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Current Search Destination:Inyo National Forest, California
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Inyo National Forest parallels US 6 and US 395 for 165 miles between the eastern California towns of Inyokern and Lee Vining. The forest contains Mount Whitney—at 14,505 feet, the highest point in the contiguous United States—as well as portions of the Pacific Crest Trail and the John Muir Trail. Inyo National Forest shares in managing nine wilderness areas, including the Ansel Adams and John Muir wildernesses. Between US 6 and the Nevada border, the White Mountains rise to 14,246 feet and hold the Ancient Bristlecone Pine Forest, with the oldest living trees on the planet; the Bristlecone visitor center is open to the public from mid-June through late October (weather permitting). Most of the Sierra's highest peaks are visible to the west from US 395.
Vehicle travel is restricted in Devils Postpile National Monument and the Reds Meadow area of the forest: Only vehicles with camping or disabled parking permits, and a few other exceptions, are allowed beyond the Minaret Vista turnoff between 7:30 a.m. and 5:30 p.m., mid-June through Sept. 30. All others are required to use a shuttle bus that operates during the restricted times.
The 2-hour round-trip makes 10 stops, including the Devils Postpile ranger station, where trails lead to recreation areas. Shuttles, which operate mid-June to mid-September, depart the Mammoth Mountain Adventure Center every 20-30 minutes beginning at 7 a.m. The last return shuttle departs Reds Meadow at 7:45 p.m. A shuttle day pass is $7; $4 (ages 3-15). A shuttle 3-day pass is $14; $8 (ages 3-15). Phone (760) 872-1901. The daily entrance fee for vehicles is $10 per private vehicle or $20 for a 3-day pass. Permits are required for overnight access to the Ansel Adams and John Muir wildernesses.
Mammoth and June mountains have ski areas that are popular in winter, while mountain biking, hiking, camping, fishing and backpacking are the main summertime diversions. Gondola rides to the top of Mammoth Mountain provide outstanding views and access to hiking and mountain biking trails. Rides are available daily 9-3:30, mid-June through late Sept. (weather and wind permitting). Fare $25; $20 (ages 13-22 and 65-79); $12 (ages 5-12); free (up to two children ages 5-12 per paying adult and ages 80+). Phone (760) 934-2571 or (800) 626-6684.
Minaret Vista, at 9,175 feet, offers a sweeping view of the Ritter Range. A store and café, as well as saddle and pack horses, are available at Reds Meadow. An interagency welcome center on Main Street in Mammoth Lakes is open year-round; closed Jan. 1, Thanksgiving and Christmas. Phone (760) 924-5500.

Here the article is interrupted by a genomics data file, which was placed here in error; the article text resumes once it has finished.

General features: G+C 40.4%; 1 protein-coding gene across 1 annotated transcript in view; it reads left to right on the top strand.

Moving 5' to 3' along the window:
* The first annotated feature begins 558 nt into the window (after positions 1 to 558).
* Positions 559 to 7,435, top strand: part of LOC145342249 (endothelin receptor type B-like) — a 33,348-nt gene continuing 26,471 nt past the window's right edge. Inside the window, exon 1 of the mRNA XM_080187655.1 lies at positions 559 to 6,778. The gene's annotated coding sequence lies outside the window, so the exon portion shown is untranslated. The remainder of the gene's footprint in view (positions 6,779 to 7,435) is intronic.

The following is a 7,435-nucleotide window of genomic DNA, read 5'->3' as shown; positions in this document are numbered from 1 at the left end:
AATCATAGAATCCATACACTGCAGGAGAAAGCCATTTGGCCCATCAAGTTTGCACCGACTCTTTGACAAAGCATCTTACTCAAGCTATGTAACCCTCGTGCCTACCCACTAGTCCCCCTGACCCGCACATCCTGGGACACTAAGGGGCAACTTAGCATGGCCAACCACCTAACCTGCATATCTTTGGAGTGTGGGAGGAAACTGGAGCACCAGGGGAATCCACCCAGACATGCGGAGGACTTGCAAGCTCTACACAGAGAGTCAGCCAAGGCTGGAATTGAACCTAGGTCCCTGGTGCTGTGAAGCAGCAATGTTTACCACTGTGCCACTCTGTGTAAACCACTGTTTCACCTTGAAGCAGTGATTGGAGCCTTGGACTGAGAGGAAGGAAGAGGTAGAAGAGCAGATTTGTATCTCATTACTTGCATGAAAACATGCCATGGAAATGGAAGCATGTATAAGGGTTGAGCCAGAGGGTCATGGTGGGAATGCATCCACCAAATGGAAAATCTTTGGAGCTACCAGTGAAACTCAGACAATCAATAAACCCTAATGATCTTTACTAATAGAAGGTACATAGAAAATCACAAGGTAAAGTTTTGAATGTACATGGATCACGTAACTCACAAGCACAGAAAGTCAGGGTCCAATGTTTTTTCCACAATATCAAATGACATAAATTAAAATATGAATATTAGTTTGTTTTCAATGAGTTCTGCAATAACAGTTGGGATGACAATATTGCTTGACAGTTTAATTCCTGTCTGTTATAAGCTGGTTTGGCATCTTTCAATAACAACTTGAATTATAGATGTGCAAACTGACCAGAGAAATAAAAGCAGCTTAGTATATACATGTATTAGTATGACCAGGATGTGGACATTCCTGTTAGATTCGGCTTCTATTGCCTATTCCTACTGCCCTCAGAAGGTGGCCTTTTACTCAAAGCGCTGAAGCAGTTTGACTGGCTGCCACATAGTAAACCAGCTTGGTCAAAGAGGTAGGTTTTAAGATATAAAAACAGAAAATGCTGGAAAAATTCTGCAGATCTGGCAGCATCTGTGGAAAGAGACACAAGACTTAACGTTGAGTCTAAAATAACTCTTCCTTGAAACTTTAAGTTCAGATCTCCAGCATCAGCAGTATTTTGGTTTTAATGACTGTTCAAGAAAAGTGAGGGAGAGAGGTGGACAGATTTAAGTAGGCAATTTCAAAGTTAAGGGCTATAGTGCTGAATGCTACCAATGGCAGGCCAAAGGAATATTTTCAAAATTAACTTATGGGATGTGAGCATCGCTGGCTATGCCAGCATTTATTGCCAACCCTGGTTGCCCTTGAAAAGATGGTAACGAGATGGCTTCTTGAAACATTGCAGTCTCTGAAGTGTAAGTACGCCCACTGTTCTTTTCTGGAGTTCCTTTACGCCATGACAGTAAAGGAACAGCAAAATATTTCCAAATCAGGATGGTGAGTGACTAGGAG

Roads throughout the remainder of the forest provide scenic drives. The Eastern Sierra Interagency Visitor Center is south of Lone Pine at the junction of US 395 and SR 136. Phone (760) 876-6222 or TTY (760) 876-6228.
For additional information contact the Superintendent, Inyo National Forest, 351 Pacu Ln., Suite 200, Bishop, CA 93514; phone (760) 873-2400 or TTY (760) 873-2538. For wilderness information phone (760) 873-2483. Campground and wilderness permit reservations can be obtained online through

Temples throbbing, gasping for breath and nauseated, you barely notice the scudding clouds or the spectacular view.
You might be suffering from Acute Mountain Sickness (AMS). Usually striking at around 8,000 feet (2,450 m) in altitude, AMS is your body's way of coping with the reduced oxygen and humidity of high altitudes. Among the symptoms are headaches, shortness of breath, loss of appetite, insomnia and lethargy. Some people complain of temporary weight gain or swelling in the face, hands and feet.
You can reduce the effect of high altitude by being in top condition. If you smoke or suffer from heart or lung ailments, consult your physician before your trip. Certain drugs will intensify the symptoms. To avoid Acute Mountain Sickness, adjust to elevations slowly; a gradual ascent with a couple days of acclimatization is best if you have time. For example, if you are planning a trip to the Rocky Mountains of Colorado, you might want to spend the first night in a lower altitude city such as Denver as opposed to heading directly to an environment with extreme elevations.
On the way up, eat light, nutritious meals and stay hydrated by drinking a large amount of water, taking care to avoid caffeine, alcohol and salt. In addition, your doctor may be able to prescribe medication that can offset the effects of high-altitude.
If you develop AMS, you should stop ascending; you will recover in a few days. If the AMS is mild, a quick descent will end the suffering immediately.
Other high-altitude health problems include sunburn and hypothermia. Dress in layers to protect yourself from the intense sun and wide fluctuations in temperature.
Finally, after you lounge in the sauna or whirlpool bath at your lodgings, remember to stand up carefully, for the heat has relaxed your blood vessels and lowered your blood pressure.
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